Joe Lum’s Shanghai Surprise
My father died fifteen years ago today, so I decided to go to arguably the worst Chinese restaurant in San Francisco, Joe Lum’s. The food at the greasy noodle shop is salty, of questionable hygiene, and, of course, yummily greasy.

Based on my father’s stories as an American sailor in China during the forties, I think he would have liked Joe Lum’s. Dad and his shipmates enjoyed cheap frog legs at a local restaurant, or at least they did until they discovered they were eating rat legs. My father was the only person on his ship who continued to patronize the eatery, having concluded that rat legs were tasty, cheap, and hadn’t harmed him.

Too bad my father’s not around to join me for dinner; I wouldn’t be surprised if rat legs are part of my favorite Joe Lum’s dish, Shanghai Surprise.

Like father, like son!

22 December 2006
One Less Dictator
A vile, despotic cretin died yesterday. I’ll recycle that sentence when I note the timely death of George W. Bush, but today I’m talking about Saparmurat Niyazov, the megalomaniac who, until yesterday, dominated Turkmenistan.

First things first. Niyazov was a despicable tyrant who boiled his perceived enemies alive; no moral ambiguity there. It’s no wonder a despot like Dick Cheney befriended him.

Although Niyazov was a reprehensible torturer who should have been aborted in the womb, his eccentricities were amusing for anyone who lived on the opposite side of the globe from Turkmenistan.

The mass murderer banned video games, claiming that they were too violent for his gentle countrymen. He renamed the month of January after himself (and April after his mother), and also saw fit to also rename a planet, a mountain peak, and a crater on the moon after himself.

He banned facial hair, operas, car radios, gold tooth fillings, ballets, circuses, public smoking, orchestras, and more. On a less whimsical note, he also eliminated all hospitals and libraries outside the capital city, Ashgabat.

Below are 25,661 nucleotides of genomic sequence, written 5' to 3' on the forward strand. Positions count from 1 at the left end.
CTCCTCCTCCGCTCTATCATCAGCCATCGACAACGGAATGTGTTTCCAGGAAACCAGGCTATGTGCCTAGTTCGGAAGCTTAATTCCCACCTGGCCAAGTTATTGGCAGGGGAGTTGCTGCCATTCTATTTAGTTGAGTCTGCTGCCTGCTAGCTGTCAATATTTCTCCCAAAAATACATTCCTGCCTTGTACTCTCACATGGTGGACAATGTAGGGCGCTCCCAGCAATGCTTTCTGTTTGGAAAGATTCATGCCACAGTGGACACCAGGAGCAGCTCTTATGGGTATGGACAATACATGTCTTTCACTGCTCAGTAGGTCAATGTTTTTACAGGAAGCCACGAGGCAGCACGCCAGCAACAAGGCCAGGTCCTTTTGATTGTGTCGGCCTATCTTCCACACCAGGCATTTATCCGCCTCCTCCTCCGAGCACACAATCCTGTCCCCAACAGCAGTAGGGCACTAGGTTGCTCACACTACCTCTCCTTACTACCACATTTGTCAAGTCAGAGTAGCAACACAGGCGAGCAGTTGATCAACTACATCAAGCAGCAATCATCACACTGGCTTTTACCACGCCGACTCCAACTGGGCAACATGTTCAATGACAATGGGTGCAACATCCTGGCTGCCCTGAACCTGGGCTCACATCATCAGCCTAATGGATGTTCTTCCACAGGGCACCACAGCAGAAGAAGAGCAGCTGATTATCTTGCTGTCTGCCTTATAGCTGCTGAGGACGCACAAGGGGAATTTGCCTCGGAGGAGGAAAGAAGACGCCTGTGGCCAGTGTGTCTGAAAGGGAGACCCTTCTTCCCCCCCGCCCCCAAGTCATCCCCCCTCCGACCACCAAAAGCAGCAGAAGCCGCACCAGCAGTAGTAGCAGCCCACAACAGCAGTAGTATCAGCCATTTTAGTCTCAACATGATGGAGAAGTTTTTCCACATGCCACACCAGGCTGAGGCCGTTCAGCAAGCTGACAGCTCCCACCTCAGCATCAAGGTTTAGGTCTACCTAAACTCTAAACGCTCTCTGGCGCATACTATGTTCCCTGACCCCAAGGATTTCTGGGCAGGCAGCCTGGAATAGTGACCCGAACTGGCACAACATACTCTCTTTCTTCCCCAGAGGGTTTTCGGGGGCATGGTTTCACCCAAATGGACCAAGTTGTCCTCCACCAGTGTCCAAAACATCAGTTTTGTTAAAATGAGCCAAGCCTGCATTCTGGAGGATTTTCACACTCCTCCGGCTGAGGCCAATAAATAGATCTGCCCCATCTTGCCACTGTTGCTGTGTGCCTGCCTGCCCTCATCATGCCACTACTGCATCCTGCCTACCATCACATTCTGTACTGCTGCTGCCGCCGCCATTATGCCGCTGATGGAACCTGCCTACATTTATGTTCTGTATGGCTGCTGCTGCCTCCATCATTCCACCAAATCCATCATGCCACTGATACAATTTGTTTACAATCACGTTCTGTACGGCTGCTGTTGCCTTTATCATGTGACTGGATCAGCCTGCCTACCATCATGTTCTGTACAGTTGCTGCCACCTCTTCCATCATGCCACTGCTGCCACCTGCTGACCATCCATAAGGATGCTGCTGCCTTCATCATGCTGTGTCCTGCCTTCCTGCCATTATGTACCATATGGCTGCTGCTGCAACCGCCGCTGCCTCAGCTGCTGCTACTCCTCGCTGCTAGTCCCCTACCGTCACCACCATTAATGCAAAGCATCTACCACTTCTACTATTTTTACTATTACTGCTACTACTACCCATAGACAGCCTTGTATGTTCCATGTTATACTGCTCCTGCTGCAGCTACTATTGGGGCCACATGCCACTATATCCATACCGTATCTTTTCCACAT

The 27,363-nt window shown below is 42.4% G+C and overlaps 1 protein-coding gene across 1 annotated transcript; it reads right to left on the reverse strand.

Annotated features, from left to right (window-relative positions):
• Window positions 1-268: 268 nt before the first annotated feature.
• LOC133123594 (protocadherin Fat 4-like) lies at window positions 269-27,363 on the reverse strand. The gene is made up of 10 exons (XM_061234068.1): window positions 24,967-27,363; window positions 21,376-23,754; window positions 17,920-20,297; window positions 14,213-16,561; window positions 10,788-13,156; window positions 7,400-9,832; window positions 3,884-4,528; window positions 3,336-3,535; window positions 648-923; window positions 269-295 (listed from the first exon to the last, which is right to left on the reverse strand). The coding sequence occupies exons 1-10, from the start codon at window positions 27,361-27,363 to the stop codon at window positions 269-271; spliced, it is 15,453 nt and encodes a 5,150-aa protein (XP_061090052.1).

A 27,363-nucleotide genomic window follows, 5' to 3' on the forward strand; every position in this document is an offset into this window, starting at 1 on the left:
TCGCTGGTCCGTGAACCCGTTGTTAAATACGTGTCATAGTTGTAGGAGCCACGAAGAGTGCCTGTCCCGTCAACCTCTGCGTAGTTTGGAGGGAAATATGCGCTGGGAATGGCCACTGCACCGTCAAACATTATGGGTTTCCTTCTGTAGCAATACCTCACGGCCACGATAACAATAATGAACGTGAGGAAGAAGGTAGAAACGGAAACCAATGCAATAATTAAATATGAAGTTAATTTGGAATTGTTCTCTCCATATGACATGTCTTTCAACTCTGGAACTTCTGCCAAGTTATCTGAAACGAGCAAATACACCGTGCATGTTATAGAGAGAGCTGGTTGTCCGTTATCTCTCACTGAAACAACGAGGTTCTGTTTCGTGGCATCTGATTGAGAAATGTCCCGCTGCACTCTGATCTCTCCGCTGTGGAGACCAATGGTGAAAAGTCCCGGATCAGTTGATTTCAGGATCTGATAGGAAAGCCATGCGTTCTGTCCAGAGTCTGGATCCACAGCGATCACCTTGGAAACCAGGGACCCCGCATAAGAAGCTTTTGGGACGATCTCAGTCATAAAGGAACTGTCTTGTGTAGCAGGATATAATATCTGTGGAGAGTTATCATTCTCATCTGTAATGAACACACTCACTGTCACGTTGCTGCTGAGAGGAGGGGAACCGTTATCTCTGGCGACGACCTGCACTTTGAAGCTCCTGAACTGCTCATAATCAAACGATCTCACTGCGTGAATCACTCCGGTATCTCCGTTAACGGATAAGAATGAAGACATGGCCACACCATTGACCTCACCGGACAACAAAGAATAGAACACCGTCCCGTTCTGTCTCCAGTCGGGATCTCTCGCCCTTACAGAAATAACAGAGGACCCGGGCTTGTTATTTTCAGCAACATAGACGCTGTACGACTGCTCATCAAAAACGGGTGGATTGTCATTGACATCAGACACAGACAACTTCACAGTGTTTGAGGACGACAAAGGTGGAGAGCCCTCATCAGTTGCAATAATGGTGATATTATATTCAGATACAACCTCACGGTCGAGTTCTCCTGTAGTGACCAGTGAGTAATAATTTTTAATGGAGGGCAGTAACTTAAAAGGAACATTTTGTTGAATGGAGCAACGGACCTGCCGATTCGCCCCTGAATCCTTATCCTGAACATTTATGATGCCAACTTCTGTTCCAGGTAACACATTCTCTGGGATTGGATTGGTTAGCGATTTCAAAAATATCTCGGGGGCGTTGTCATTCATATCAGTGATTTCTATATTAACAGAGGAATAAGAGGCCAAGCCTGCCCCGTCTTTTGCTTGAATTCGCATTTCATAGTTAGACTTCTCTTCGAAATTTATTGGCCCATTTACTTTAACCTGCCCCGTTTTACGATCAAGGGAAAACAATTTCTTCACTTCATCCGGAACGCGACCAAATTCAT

Since it would be churlish—even for me—not to say something positive about the recently departed, I will: Niyazov banned canines from Ashgabat.

I hope abused Turkmenistan hospital workers feed the oppressor’s bloated corpse to the dogs, if they can find any.

23 December 2006
The Holiday Spirit!
I share Ambrose Bierce’s sentiments about the alleged holiday season. And that’s why I was delighted by a story I head on the radio this morning about some dogooders visiting the prison at San Quentin, the California penal institution that hosts the nastiest of the evilest prisoners. Father rapers, cat killers, that sort of thing.

Anyway, the dogooders decided to bring some holiday cheer to a literally captive audience by singing xmas songs to the prisoners. They were playing to a very tough audience, as became evident when one of the prisoners in the balcony tossed a shoe that hit a singer in the nose. She started crying, and that was the end of the ill-advised performance. (I wonder, did any of the dogooders do their market research to find out how many prisoners were atheists, Hindus, Muslims, et cetera?)

For the record, I should conclude by saying that I don’t condone any violence, whether it’s an individual throwing a show or a brutal choir inflicting aural misery.

Let heaven and nature sing! (But please, no xmas music.)

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©2006 David Glenn Rinehart